Churros y Chocolate: The Prequel

The churros y chocolate were a hit. All I had to do was mention them on my Facebook page and everybody wanted some. While I cannot home deliver, I can tell you a little bit more about how the churros y chocolate came to be.

You see, when it comes to food in my house it all starts with hubby Keith. He's a professional chef, well known to all our friends. He was dreaming of the churros y chocolate he tasted (many times over) during our recent Christmas vacation in Spain. This culinary duo is very popular in la madre patria.

Order them in the morning at your favorite cafe or savor them late at night after a meal (people in Spain eat dinner at 10  p.m. or thereafter) or after a night of dancing. People line up at Chocolatería San Ginés, located in the heart of Madrid and famous for its chocolate, by the hundreds at all hours of the day and night. It's one of the best ways to kill the hour or two before the subway opens and you can stumble home. You'll pay between 3 and 4 euros, or about $5 U.S.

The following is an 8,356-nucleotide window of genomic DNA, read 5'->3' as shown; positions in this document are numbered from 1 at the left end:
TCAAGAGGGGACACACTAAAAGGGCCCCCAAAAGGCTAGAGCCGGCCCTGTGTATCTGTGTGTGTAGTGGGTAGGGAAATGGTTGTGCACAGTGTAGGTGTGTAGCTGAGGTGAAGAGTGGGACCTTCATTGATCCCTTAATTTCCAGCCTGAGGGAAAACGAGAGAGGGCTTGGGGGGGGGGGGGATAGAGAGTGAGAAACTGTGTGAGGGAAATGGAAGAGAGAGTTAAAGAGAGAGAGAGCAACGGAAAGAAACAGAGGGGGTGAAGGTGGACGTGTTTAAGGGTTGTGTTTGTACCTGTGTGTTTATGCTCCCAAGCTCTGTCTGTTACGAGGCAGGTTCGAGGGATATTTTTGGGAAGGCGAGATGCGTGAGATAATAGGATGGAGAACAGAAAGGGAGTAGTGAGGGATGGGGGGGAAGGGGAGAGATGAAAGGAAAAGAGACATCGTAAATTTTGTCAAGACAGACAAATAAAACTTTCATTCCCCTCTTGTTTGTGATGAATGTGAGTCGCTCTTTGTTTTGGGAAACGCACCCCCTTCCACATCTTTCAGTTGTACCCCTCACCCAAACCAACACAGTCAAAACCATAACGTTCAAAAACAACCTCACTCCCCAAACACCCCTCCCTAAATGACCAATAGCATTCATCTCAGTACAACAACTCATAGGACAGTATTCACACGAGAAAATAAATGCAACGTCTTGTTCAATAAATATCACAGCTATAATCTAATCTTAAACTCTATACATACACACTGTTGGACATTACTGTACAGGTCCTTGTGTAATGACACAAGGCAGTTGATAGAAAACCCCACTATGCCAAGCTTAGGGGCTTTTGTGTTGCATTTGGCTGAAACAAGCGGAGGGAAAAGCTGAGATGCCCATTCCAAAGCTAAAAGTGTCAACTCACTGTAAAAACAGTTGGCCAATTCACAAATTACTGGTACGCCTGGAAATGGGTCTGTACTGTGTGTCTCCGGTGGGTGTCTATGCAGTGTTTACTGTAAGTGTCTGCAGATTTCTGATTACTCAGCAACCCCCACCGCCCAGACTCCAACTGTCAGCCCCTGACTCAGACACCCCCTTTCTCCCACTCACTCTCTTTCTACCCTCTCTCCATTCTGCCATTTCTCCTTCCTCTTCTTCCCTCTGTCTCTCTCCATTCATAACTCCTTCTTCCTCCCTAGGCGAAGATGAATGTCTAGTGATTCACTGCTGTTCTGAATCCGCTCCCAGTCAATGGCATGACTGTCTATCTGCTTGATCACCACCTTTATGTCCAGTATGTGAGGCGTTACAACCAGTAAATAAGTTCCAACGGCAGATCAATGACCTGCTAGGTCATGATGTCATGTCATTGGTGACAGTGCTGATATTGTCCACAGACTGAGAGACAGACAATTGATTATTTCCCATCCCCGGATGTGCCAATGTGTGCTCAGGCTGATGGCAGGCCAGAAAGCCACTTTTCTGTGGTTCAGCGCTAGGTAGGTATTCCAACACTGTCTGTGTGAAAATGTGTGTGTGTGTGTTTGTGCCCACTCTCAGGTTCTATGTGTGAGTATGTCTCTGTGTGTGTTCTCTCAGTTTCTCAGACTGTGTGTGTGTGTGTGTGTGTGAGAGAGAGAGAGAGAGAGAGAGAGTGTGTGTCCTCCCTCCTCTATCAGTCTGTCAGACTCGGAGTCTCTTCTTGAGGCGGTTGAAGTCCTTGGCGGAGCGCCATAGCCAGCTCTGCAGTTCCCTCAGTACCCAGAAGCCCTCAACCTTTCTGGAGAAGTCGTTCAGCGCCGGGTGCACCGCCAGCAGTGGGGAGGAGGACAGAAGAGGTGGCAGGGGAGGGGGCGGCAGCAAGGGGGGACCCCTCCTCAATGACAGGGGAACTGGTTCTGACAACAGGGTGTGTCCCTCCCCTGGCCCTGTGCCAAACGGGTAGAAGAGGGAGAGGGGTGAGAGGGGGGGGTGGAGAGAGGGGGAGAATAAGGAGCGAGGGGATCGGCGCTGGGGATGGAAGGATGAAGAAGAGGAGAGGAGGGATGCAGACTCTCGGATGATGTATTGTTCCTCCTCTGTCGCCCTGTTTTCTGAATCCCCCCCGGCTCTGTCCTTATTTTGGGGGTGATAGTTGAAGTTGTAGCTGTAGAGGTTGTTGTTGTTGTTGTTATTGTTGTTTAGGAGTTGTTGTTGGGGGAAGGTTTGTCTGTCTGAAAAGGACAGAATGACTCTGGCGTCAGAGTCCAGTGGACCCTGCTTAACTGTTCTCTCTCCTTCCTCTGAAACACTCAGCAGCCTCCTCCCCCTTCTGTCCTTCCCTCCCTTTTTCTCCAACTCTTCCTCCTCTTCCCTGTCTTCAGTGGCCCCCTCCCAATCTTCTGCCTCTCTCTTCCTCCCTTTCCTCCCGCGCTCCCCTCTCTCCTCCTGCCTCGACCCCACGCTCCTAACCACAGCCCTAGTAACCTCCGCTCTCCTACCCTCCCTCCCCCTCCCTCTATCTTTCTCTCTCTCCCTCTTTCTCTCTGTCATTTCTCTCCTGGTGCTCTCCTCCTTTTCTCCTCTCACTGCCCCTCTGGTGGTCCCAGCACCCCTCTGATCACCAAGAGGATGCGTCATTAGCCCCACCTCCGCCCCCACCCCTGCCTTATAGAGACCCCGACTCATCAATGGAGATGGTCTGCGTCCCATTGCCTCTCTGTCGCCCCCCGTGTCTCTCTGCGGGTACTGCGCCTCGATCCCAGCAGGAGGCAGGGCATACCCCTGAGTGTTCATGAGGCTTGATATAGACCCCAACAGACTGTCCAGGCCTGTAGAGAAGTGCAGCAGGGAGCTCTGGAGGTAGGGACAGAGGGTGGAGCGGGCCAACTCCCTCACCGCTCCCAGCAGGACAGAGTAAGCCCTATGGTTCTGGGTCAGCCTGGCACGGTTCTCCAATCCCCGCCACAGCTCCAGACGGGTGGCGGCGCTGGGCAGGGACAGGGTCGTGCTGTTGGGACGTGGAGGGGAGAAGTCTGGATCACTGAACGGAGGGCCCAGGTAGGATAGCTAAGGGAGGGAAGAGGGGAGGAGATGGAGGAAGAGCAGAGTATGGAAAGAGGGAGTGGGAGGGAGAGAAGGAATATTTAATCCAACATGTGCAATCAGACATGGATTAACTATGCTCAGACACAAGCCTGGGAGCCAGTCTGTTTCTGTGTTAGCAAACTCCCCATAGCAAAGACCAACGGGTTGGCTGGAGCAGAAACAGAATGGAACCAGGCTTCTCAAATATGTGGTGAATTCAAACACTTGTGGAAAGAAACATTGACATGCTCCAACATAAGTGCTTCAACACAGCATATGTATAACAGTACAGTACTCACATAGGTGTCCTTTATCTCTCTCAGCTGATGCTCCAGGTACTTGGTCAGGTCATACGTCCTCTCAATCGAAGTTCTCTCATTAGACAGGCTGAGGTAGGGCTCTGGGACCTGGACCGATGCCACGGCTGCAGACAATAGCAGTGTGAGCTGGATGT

The churros are not much different from what you might get in Mexico or Venezuela. So I'll skip them. But Monctezuma would be muy orgulloso of the chocolate. 

I've never tasted anything like it. It is thick like pudding. Dark. And not too sweet. You dunk the churros in the chocolate and voila! Ooops, that's French.

Keith has been wanting to duplicate the chocolate. Working from various recipes, he cobbled together the chocolate. But he couldn't get the right consistency. He finally got it. Keith wouldn't divulge his final recipe, except to say it contains Belgium chocolate. That is no ordinary chocolate. The rest is state secret, even to me!

 Here's a photo of Keith's Churros y Chocolate, taken with just the right amount of light to evoke a morning in Madrid.